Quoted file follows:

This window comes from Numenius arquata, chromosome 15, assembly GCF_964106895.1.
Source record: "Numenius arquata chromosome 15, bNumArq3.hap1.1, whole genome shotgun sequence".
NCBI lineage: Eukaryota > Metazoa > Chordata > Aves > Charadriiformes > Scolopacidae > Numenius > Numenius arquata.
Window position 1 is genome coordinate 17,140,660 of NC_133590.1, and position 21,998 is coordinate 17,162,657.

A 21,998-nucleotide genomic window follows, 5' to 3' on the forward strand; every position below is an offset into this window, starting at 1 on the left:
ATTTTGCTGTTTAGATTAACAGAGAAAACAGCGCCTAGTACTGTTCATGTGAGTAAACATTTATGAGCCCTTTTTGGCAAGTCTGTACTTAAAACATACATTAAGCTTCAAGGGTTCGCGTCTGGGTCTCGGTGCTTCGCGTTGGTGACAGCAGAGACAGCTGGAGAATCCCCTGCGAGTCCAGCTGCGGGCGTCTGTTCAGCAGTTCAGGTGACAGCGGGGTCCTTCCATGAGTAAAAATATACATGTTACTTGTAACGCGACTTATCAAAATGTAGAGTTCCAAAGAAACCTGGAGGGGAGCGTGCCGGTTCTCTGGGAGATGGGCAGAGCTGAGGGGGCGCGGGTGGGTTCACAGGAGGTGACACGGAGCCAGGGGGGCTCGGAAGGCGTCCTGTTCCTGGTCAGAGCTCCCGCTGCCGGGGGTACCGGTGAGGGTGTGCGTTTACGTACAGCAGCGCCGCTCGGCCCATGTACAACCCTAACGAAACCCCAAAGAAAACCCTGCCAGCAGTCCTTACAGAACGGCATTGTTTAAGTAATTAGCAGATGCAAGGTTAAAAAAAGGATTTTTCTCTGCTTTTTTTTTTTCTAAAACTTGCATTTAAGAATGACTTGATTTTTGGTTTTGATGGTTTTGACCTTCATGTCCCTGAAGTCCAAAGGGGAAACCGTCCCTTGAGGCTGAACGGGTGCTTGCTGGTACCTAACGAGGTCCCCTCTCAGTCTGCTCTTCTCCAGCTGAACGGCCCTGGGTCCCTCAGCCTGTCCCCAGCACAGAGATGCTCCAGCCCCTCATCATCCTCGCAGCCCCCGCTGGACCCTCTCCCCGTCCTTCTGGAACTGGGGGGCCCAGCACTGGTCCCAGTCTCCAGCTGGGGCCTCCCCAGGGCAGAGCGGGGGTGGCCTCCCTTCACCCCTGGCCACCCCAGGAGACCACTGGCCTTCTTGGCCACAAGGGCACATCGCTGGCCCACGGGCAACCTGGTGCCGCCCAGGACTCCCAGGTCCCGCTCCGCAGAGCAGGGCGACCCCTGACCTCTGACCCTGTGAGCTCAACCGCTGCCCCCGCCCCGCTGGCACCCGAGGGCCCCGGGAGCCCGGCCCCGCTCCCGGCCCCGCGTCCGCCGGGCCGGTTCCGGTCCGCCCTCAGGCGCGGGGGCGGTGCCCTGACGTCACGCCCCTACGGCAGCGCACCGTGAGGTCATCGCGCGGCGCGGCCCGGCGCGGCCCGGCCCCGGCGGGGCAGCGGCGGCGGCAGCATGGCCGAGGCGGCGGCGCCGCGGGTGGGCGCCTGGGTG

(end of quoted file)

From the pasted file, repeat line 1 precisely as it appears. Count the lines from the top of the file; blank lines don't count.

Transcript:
This window comes from Numenius arquata, chromosome 15, assembly GCF_964106895.1.